Allegiance to one’s own country is not compulsory – in fact, it will be frowned upon. By me. This will ensure maximum cultural interaction, which in turn will help everyone arrive at the same conclusion, which is this: We are all slightly eccentric, but more or less the same. This is something every traveller realises sooner or later – a standard epiphany – but I can guarantee if everyone had the same insight, the world would be a much calmer place and leaders wouldn’t quite so readily send out planes crammed with bombs.
Which brings me rather neatly to my next scheme. In the same way ammunition will be replaced with water, bombs will be replaced with seeds. First-world nations will ‘bomb’ third-world nations as and when is necessary. Crops will grow, people will eat. But how to irrigate these crops in these drought-hit areas?
Simple, really. Anyone who’s ever set foot in Ireland will know that for all its wonderful sights and fascinating culture, the place is pummelled incessantly by indescribable amounts of rain. There’s not much that can be done about where the rain falls, but where it ends up is something we can look in to…
At present, much of this unwanted water falls onto umbrellas. Now, if we were to let nature take its course (as it inevitably does) in whipping these brollies inside out, and allow them to stay that way (instead of yelling bad words and hurling the hopeless inventions to the floor in fits of rage), water would begin to collect. All over Ireland, cocktail-glass-shaped devices would be held proudly aloof, like a collective toast to the end of world hunger. There will be water-depositories, um, everywhere, and they will all filter down to a series of giant aqueducts (plumbing inspiration taken from the Romans there) that will lead straight to the driest places on the planet.
You may be questioning many, many, many things by this point, and while I simply don’t have time to answer all those questions, I can put your minds at rest regarding the biggest one… What about Bono?
Now Bono, I know you’ll be reading this, so I may as well address you directly. As I’ve already solved the hunger issue, you will be expected to take on a more productive and less irritating role in saving the planet. If we could somehow harness your ego as an alternative and renewable energy source, I believe global warming could be halted within the hour. I’ll be in touch just as soon as I’ve finished this – which for the record won’t be long, people, so bear with me.
* * *
Now that the three major issues blighting our planet have been swiftly and effectively dealt with, we can turn our attention to something every traveller holds dear: the process by which we get about.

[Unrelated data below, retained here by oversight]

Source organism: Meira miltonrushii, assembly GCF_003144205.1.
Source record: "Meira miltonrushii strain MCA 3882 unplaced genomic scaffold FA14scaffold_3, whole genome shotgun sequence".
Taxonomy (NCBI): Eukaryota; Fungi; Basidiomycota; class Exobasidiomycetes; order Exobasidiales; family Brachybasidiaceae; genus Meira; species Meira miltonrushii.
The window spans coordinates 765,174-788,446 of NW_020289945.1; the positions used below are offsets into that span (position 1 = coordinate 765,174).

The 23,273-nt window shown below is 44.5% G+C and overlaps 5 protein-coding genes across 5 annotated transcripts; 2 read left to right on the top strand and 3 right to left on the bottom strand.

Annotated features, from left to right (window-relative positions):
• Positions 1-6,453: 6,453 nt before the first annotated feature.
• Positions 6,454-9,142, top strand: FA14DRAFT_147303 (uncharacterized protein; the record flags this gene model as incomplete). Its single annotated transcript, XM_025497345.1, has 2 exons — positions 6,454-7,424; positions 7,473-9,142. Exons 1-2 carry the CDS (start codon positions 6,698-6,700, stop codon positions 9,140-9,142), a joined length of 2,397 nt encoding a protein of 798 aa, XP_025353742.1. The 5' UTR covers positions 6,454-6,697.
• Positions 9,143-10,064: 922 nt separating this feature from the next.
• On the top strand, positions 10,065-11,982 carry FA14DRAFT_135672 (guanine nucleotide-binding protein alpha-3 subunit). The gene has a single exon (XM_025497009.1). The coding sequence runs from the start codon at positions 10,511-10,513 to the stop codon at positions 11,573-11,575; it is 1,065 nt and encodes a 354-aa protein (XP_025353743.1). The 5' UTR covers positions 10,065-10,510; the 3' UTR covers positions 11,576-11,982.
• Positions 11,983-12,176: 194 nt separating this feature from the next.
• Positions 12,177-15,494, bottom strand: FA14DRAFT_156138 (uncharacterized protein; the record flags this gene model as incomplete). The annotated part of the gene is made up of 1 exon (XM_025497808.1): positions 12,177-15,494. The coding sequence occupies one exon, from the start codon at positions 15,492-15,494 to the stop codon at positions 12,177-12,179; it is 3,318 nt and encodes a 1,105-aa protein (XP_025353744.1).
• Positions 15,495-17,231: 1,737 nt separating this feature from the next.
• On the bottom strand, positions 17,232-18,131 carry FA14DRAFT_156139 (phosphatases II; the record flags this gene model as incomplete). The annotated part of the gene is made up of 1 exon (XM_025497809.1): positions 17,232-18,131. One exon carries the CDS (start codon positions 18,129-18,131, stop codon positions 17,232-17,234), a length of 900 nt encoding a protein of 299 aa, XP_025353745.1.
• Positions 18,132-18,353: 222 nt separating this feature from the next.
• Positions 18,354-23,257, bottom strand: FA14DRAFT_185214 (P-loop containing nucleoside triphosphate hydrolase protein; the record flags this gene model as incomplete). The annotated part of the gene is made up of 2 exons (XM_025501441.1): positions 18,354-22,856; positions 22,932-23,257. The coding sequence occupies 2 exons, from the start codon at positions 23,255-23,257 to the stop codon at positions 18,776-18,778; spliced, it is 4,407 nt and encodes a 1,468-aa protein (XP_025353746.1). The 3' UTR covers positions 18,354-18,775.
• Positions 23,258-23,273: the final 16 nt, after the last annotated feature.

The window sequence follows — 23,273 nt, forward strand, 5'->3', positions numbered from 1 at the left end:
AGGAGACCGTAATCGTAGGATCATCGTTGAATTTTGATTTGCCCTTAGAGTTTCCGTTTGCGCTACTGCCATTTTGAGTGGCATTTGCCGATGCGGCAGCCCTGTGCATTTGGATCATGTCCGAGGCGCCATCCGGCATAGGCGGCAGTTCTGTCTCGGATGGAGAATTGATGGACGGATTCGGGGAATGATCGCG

I’m aware that with all the ingenious proposals outlined so far you may be getting a little lightheaded, not to mention delirious with awe, so I’ll just provide a little taster of what’s to come, then divulge more at a later date.
In keeping with the (utterly absurd yet faintly plausible) theme of this manifesto, our means of train travel will be undergoing a dramatically brilliant overhaul.
From here on in, train stations will be known as terrain stations, and trains will be limited to places where it’s actually fun to get them, such as India. No longer will you have to stand idly on bleak platforms pretending to text while listening to an eerie voice saying with infuriating robotic neutrality: “I am sorry for the delay this will cause to your journey.” No longer will you have to perform contortionist-like manoeuvres to sit down in seats designed by people with vendettas against legs – and blood circulation. And no longer will you have to suffer the outrageously poor taste of other people’s ‘personal’ music.
Travel should be fun, not a chore, and it is my bold intention to make it so.
The new terrain stations will be starting and finishing points for various types of terrain. So a typical one hour journey with four stops might include a bout of white water rafting, a ride through a canopy of trees on a zip-line, a camel ride and a hike to the top of a mountain and a ski down the other side.
And on that mildly ambitious note, things will have to be wrapped up (for now). Plus, I’ve already got three missed calls from Bono.
By Will Jones, MyDestinationInfo.com